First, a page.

This year’s Royal Academy Summer Exhibition feels more than ever like a series of shows within a show. This is a good thing. Just as your appetite, say, for the hot-hued and textured (as in the Hughie O’Donoghue-curated Gallery IV of paintings and sculptures by the likes of Frank Bowling and Phyllida Barlow) starts to wane, you can wander off to the cooler climes of Cornelia Parker’s black-and-white themed gallery, given over to the likes of David Shrigley, Martin Creed, Mona Hatoum and Gillian Wearing in monochrome (though not polite, thankfully) mode. When poring over architectural models – including Thomas Heatherwick’s ‘Garden Bridge’ for the Thames – gives you back and eye strain, you can take in the epic sweep of an Anselm Kiefer, Sean Scully or Christopher LeBrun canvas over in Gallery III. And when looking at numbered artworks and finding the corresponding names in the little book takes its toll there’s always James Turrell’s ‘Sensing Thought’ light installation to soothe your frazzled mind. Turrell likes to think of it as a work that lets you ‘see yourself see’, but here it works more as a kind of visual sorbet.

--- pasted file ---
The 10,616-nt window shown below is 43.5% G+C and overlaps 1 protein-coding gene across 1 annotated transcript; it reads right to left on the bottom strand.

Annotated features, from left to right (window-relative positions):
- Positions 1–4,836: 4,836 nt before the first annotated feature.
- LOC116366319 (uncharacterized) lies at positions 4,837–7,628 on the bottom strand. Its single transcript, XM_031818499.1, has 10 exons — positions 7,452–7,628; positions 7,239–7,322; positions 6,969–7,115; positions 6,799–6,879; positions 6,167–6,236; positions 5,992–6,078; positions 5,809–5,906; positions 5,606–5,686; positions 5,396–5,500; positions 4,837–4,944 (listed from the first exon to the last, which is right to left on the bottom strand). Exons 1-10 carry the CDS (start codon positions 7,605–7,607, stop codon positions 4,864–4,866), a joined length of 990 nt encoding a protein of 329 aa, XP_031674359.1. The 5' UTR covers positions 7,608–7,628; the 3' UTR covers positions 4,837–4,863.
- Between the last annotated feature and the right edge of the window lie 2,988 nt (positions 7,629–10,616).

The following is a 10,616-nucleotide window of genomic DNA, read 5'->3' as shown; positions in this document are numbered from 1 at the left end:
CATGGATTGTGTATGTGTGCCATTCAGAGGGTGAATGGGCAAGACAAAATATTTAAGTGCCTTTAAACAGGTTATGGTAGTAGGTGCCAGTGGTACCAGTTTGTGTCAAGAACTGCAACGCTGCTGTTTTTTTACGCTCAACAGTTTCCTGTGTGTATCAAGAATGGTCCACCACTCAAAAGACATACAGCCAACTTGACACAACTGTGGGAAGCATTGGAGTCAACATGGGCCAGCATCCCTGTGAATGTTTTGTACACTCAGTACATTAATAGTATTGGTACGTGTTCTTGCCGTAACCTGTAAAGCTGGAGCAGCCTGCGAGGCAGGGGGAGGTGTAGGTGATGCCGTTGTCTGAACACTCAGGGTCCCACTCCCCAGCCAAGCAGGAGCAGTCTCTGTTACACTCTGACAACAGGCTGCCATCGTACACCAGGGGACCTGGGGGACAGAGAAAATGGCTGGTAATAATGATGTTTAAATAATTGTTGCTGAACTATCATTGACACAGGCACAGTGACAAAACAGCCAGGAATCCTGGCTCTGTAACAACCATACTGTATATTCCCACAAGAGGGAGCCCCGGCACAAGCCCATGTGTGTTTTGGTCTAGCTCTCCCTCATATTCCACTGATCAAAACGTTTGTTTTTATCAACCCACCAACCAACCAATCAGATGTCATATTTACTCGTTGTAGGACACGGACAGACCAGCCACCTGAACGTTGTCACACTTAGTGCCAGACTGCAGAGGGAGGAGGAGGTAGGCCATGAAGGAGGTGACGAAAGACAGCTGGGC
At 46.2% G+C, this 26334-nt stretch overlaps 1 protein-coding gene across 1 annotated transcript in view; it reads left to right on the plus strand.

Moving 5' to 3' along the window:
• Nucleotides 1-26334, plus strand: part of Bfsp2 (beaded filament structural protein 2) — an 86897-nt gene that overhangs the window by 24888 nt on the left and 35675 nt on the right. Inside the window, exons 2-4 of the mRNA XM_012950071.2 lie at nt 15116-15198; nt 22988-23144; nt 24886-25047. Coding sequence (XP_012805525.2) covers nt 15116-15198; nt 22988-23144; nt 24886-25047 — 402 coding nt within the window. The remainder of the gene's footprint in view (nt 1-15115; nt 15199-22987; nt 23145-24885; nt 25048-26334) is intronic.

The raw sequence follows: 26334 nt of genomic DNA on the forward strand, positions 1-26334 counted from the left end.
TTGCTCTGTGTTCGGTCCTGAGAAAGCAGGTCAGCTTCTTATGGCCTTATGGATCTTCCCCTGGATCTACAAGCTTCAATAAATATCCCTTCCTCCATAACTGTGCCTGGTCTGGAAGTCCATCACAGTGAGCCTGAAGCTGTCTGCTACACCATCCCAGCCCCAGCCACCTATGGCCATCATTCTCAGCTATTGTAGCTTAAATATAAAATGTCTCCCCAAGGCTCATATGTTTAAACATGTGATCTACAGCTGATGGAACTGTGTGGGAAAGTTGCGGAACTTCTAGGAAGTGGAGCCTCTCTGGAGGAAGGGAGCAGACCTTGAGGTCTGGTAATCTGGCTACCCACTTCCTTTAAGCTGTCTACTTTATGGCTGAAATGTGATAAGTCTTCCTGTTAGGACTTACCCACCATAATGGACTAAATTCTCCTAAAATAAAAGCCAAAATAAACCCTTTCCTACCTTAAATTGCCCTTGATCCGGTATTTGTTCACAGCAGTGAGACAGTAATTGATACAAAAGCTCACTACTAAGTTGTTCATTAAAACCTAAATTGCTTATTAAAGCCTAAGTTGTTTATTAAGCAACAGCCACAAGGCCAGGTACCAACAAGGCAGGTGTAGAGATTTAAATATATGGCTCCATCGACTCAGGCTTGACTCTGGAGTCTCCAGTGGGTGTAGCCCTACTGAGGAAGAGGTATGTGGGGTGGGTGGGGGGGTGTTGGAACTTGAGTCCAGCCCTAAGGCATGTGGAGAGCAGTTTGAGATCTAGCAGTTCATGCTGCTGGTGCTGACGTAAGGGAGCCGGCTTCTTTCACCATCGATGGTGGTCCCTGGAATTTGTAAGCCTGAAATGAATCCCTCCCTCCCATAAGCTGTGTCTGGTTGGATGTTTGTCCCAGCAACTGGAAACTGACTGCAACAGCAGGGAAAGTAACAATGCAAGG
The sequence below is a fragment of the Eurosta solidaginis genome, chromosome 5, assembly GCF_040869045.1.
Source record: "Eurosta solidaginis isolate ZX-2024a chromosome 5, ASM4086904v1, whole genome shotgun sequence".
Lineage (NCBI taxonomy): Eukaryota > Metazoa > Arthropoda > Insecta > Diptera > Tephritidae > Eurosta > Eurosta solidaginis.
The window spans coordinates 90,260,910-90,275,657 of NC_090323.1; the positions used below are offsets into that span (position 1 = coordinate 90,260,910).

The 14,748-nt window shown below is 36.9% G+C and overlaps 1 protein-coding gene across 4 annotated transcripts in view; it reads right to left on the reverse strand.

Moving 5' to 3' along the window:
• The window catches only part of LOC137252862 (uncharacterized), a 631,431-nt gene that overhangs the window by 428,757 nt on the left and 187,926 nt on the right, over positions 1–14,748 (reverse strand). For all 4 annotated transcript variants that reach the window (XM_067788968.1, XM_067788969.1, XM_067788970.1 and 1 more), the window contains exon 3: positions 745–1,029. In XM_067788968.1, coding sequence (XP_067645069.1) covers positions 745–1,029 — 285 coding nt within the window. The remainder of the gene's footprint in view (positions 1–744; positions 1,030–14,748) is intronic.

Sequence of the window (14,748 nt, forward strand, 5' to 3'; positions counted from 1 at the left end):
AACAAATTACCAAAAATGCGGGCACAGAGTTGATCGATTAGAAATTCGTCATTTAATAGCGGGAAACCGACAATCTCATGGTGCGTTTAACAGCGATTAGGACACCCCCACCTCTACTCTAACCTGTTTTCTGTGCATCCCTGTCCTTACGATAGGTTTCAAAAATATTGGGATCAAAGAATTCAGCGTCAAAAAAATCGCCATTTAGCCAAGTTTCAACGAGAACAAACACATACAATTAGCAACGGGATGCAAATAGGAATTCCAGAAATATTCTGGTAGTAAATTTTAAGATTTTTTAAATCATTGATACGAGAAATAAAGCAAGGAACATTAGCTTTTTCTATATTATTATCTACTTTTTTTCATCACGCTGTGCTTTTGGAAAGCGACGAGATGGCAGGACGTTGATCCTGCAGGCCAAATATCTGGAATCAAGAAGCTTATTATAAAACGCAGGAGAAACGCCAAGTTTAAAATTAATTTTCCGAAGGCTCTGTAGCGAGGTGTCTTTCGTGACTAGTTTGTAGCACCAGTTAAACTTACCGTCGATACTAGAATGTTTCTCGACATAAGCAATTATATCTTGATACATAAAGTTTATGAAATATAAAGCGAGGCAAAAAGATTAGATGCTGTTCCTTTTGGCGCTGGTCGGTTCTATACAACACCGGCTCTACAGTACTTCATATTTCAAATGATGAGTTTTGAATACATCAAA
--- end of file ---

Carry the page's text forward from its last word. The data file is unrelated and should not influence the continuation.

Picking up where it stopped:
Pushed to the fore this year is work by recently elected Academicians – including sculptor Conrad Shawcross and painters Chantal Joffe and Marlene Dumas. Only Wolfgang Tillmans seems to have supplied a major work, a vast red abstract which, for added impact, is visible through the doorway to Parker’s monochrome gallery.
The exhibition feels stripped back. Even so, there are still more than 1,200 works to take in. We’ve selected our favourites (see our Top 10 list here), including Cathie Pilkington’s unnerving mannequins and Creed’s potty-mouthed neon. Those that stick in the mind really earn their place there. But, then, each circuit of the galleries is likely to throw up new favourites – and, reassuringly, a few guilty pleasures.